Biomaterials can offer a solution to one of the world’s most polluting industries — fashion. It’s responsible for more carbon emissions than international flights and shipping combined, amounting to 10% of all greenhouse gasses emitted globally, according to figures from the United Nations Environment Programme (UNEP).
The carbon-intensive production of animal hide for leather and plastic for synthetic clothing also play a major role in the pollution caused by the fashion industry. Yet leather is often left out of the sustainability conversation, or the fact that tanning, dying and treating animal hides requires toxic chemicals that are harmful to both the environment and human health.
Fortunately, it’s becoming increasingly possible to replace both leather and plastic with alternative materials like mycelium, the thread-like underground root structure of fungi, as well as tree bark and cactus. Similarly, algae-based bioplastics are replacing sequins and other plastic materials.
The Possibilities of Biomaterials
Brands creating products from biomaterials are answering the call for greater sustainability in the fashion industry. While many of these new biomaterials are either prototypes or in the early stages of research and design, and far from mass production, biomaterials are challenging the fashion industry to reimagine ways it can reduce its colossal carbon footprint through alternative fabrics.
MycoWorks: Mycelium “Leather”
Using the magic of mycelium, innovative manufacturers are creating leather-like materials derived from fungi — that is neither plant nor animal — at a lower carbon cost than traditional animal hides or plastics.
MycoWorks has created Reishi — a product that can be treated and manufactured like leather while outperforming leather in strength and matches leather in durability and appearance.
Founders Sophia Wang and Philip Ross developed a process that feeds agricultural waste such as sawdust to Ganoderma, a wood-eating fungus species, to coax it to grow mycelium cells in a dense, intertwined structure. Left alone, this mycelium would form mushrooms, but by controlling temperature, humidity and other environmental factors, the mycelium instead produces sheets of durable yet mailable fibres.
“Reishi is not leather. Reishi is more than leather,” said Matt Scullin, chief executive of MycoWorks. “We’re sort of limited by the vernacular right now. It feels like leather, it looks like leather, so we talk about it as leather — but it’s not leather.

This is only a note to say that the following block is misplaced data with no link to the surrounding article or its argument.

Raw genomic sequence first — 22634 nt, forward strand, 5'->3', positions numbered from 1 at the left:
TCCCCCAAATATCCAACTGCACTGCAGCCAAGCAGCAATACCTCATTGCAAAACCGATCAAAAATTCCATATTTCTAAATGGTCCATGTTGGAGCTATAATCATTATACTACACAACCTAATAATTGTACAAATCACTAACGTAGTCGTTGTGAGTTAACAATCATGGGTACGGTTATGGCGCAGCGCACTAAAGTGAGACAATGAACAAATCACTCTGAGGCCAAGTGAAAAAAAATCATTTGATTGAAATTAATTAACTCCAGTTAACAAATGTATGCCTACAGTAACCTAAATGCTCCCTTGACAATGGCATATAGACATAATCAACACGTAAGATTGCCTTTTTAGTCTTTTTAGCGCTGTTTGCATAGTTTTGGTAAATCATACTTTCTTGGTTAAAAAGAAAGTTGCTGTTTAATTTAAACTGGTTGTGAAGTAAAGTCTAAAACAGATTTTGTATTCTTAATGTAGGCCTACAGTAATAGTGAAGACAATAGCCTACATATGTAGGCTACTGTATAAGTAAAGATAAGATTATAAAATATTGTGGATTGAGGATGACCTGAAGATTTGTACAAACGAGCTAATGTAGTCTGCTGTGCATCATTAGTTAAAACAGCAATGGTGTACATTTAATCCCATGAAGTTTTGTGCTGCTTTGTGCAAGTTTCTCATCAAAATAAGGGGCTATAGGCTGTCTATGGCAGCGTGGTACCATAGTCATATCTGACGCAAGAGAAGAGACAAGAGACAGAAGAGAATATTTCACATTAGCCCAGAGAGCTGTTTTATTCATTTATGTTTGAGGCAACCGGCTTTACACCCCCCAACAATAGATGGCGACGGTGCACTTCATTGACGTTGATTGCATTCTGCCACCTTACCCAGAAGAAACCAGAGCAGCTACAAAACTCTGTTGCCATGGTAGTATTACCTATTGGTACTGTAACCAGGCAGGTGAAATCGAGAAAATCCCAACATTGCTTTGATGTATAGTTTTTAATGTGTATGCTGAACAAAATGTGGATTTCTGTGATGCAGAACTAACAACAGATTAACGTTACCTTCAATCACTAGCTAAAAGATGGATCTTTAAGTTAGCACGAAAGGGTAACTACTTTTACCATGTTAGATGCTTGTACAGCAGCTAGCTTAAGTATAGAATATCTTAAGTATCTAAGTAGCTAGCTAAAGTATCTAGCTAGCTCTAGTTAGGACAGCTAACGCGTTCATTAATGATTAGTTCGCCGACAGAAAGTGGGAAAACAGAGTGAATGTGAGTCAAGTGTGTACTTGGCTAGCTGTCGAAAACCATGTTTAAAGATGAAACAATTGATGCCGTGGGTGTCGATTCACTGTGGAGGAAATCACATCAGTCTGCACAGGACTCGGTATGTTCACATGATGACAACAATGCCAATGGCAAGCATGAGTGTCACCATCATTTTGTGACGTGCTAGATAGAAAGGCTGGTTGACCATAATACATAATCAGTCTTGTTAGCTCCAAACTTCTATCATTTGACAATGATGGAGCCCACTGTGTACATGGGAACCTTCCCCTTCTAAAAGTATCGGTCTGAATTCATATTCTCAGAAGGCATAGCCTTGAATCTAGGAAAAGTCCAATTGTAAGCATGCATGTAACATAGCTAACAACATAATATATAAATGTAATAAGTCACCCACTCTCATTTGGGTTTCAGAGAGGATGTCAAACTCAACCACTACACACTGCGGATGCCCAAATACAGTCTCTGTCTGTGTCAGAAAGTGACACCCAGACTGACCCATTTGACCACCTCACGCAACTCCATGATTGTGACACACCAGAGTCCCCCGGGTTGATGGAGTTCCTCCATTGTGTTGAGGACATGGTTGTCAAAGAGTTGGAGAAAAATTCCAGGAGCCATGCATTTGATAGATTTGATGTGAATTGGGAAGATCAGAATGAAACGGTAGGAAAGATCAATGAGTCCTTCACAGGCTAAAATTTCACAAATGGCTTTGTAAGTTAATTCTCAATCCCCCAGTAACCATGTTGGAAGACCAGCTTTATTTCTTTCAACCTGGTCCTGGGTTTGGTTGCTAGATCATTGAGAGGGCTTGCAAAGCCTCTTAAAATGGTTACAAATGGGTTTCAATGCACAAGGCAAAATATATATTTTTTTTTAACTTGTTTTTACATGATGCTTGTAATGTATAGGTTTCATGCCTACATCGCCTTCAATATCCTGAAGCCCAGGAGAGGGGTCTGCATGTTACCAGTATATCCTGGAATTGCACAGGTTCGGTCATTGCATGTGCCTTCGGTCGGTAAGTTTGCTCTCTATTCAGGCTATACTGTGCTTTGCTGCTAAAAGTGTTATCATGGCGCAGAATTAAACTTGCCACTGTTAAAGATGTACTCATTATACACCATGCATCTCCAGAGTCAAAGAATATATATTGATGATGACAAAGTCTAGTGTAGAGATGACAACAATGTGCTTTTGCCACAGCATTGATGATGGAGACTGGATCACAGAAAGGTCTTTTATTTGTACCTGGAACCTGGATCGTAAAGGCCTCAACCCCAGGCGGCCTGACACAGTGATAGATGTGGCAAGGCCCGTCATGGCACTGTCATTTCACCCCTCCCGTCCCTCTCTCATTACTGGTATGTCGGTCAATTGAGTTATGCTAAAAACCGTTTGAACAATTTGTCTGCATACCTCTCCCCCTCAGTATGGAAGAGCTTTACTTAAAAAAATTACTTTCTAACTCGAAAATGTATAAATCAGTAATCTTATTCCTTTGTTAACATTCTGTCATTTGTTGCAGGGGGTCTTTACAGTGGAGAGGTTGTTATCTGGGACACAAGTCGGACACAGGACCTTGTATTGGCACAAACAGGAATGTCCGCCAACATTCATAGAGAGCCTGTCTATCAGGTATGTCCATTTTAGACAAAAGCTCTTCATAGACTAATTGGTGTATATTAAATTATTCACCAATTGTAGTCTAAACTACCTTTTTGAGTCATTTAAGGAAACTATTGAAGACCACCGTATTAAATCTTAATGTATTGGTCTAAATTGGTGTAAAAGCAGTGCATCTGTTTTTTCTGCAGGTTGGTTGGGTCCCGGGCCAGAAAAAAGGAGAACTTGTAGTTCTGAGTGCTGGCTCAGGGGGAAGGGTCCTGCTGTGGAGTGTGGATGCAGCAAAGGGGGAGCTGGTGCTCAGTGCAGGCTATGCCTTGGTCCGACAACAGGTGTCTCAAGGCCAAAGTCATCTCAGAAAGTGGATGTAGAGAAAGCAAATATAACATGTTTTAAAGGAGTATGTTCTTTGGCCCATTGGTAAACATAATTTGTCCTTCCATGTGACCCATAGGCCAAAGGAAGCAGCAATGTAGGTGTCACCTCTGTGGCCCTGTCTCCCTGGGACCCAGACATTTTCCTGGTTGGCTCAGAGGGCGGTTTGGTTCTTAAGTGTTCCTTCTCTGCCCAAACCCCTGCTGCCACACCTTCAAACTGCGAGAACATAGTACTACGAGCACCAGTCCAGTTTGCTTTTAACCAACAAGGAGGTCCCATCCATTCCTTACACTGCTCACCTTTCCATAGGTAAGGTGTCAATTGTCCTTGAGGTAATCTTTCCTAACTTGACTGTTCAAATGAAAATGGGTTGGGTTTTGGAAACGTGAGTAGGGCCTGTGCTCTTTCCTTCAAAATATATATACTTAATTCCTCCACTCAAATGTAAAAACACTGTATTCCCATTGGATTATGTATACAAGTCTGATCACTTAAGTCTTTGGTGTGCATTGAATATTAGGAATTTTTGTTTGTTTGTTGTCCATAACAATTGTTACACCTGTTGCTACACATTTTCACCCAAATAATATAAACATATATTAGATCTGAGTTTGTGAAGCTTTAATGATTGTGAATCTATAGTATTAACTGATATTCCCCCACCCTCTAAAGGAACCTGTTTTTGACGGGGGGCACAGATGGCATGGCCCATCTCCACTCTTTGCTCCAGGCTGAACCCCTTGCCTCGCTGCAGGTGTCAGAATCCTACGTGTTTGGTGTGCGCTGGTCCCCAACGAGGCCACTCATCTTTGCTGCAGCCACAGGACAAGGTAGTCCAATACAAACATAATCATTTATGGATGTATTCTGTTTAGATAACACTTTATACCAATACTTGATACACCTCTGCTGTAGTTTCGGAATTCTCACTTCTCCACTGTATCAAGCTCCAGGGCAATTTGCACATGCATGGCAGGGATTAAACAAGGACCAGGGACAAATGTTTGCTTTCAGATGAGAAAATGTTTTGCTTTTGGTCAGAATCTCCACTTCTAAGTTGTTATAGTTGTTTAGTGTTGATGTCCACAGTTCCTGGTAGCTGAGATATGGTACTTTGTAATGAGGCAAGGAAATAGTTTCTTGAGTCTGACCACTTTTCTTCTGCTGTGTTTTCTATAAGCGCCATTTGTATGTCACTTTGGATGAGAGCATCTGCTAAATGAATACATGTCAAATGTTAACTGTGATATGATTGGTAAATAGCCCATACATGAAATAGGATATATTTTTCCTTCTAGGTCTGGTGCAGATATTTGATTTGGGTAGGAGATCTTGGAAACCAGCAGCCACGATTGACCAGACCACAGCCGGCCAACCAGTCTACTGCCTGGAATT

“The leather and plastic-leather industries comprise one percent of global carbon emissions. I think the impact we can make with Reishi alone is actually quite significant.”
To this point, French luxury house Hermès has partnered with MycoWorks to reimagine its Victoria shopper bag in a leather alternative using Reishi. After a three-year collaboration design process, the revolutionary bag will be available from the end of this year.
“We could not imagine a better partner than Hermès to present our first object made of fine mycelium,” said Scullin. Hermès and MycoWorks share common values of craftsmanship, quality, innovation, and patience. Together, we saw the potential of this incredible material.”
Bolt Threads: Microsilk & Mylo
Founded in 2009 by David Breslauer, Dan Widmaier and Ethan Mirsky, Bolt Threads takes organic material like corn sugar or sawdust and feeds it to yeast or fungus, which then convert it into materials used to make Microsilk, a biomaterial that mimics silk spun by spiders. Mylo is Bolt’s “un-leather” bioproduct which grown from mycelium, the vegetative part of a fungus.
In 2019, Stella McCartney worked with Bold Threads to unveil a prototype, not-for-sale tennis dress made from Bolt’s Microsilk, and a prototype of her Falabella bag from Mylo for the Victoria & Albert Museum’s “Fashioned From Nature” exhibition. She’s been working closely with Bolt’s team ever since, forming a consortium with Kering, Adidas, and Lululemon to develop and scale Mylo’s development.
Until recently, it wasn’t possible to create pieces of Mylo that were large enough to cut into pants, and the early iterations were quite stiff. Now, McCartney has now unveiled the industry’s first-ever Mylo garments: a jet-black bustier and utility pants.
“We’d already done a bag, so I wanted to do the ready-to-wear to give a bit more insight into how much you can do with this material, and how it can be swept across the industry to actually replace leather,” McCartney explained. “And it’s just so much better for the planet”.
AllBirds: Plant-Based “Leather”
San Francisco-based footwear brand Allbirds is working on what it claims is “the world’s first 100 per cent natural plant-based leather alternative”.
Originally developed by material innovations startup Natural Fiber Welding (NFW) under the name Mirum, the plant-based biomaterial is now set to be turned into footwear that will hit shelves by December 2021.
Plant Leather is made from natural rubber derived from the sap of the rubber tree as well as vegetable oil, citric acid and fillers like cork and rice husks plus natural pigments. The biomaterials’ carbon impact 40 times lower than animal leather while producing 17 times fewer carbon emissions than plastic-based synthetic leather.
“Mirum is unique in that it is the only plant-based leather replacement on the market that does not contain any petrochemicals,” the company said.
Mexican startup Desserto, recently awarded by PETA for its cruelty-free innovation, has developed a naturally-tanned cactus-based organic material that is virtually identical to animal leather, not to mention a boon for the planet, as their production process uses a species of cacti called prickly pears that requires little water to grow and can easily survive in different climate zones.